A: The primary reasons for even considering a switch involve the facilities in Beloit. Pohlman Field may be considered quaint or even a nostalgic throwback to the days of town team or low minor league baseball by some. But to those who deal with the business side of baseball, the facilities in Beloit, from the clubhouses to the training facilities to the seating areas to the field itself, are simply not up to modern standards for full-season minor league baseball. Ten other MWL communities still have not come to extension agreements with their existing MLB partners, so it should come as no surprise that the Twins are in no hurry to ink an extension with Beloit.
Q: Why won’t teams like the Twins or their current affiliates just come out and say, “we’re interested in looking in to another affiliation”?
A: Existing PDCs do not expire until September 30 and any public comments before then could be (and most likely would be) considered “tampering” with existing contractual relationships, subjecting teams to six figure fines. Teams in existing relationships can renew those deals for an additional two or four year period at any time, but no discussions with or about potential new partners can take place before certain dates specified in MLB Rule 56.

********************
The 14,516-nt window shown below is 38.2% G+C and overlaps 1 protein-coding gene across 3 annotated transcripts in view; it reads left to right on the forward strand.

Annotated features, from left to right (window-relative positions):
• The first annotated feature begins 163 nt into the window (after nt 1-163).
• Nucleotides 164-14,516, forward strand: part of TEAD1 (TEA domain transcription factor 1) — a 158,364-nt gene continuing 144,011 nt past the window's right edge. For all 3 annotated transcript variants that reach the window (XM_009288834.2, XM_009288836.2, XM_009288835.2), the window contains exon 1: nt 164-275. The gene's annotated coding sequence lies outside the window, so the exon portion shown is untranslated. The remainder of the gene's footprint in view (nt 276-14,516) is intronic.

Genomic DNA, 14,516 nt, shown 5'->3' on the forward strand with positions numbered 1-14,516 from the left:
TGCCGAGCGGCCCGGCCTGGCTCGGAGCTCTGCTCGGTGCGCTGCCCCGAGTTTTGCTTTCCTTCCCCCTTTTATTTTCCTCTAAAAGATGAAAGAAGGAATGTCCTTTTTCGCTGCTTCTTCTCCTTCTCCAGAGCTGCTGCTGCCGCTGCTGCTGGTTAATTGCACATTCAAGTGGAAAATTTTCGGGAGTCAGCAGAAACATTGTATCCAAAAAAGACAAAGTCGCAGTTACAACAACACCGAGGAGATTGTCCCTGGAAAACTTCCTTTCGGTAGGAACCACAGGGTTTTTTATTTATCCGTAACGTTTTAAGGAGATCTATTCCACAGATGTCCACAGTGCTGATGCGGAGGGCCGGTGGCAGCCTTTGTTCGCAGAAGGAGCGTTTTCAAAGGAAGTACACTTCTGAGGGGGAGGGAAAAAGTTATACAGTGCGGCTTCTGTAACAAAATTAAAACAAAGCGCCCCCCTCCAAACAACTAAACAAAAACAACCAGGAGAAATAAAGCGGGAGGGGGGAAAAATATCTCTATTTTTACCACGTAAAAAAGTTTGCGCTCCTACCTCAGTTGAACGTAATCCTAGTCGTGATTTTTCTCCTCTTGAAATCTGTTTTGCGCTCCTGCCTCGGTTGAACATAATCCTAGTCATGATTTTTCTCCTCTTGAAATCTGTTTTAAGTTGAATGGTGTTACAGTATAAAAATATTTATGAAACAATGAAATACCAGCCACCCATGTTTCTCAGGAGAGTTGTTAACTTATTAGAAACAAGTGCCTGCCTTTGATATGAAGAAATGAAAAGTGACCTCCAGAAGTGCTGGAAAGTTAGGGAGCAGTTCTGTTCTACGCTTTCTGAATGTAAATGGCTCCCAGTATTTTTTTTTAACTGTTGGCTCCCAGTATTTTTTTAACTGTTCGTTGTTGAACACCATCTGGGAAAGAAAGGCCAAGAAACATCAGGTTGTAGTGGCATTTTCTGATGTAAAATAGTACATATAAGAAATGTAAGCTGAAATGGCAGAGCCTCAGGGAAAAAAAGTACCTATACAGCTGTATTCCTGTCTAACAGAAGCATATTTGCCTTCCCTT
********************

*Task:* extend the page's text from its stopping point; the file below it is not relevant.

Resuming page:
Q: When will the Twins decide who their affiliates will be next season?
A: Any time between the end of the season (both Rochester and Beloit regular seasons end September 3) and September 11, teams can notify either the MLB Commissioner or the MiLB President (and ONLY those people… they can’t publicly state that they’ve provided such notice) that they do not wish to renew their existing agreement. If the Commissioner approves the termination notices*, he notifies the parties involved by September 15. Only once a team gets a termination approval notice from the Commissioner can it begin negotiations with other potential affiliation partners. That means everyone needs to find a new partner between September 16th and the 30th. Those teams who don’t come to an agreement on their own in that period of time will have their affiliations assigned by the Commissioner by October 7.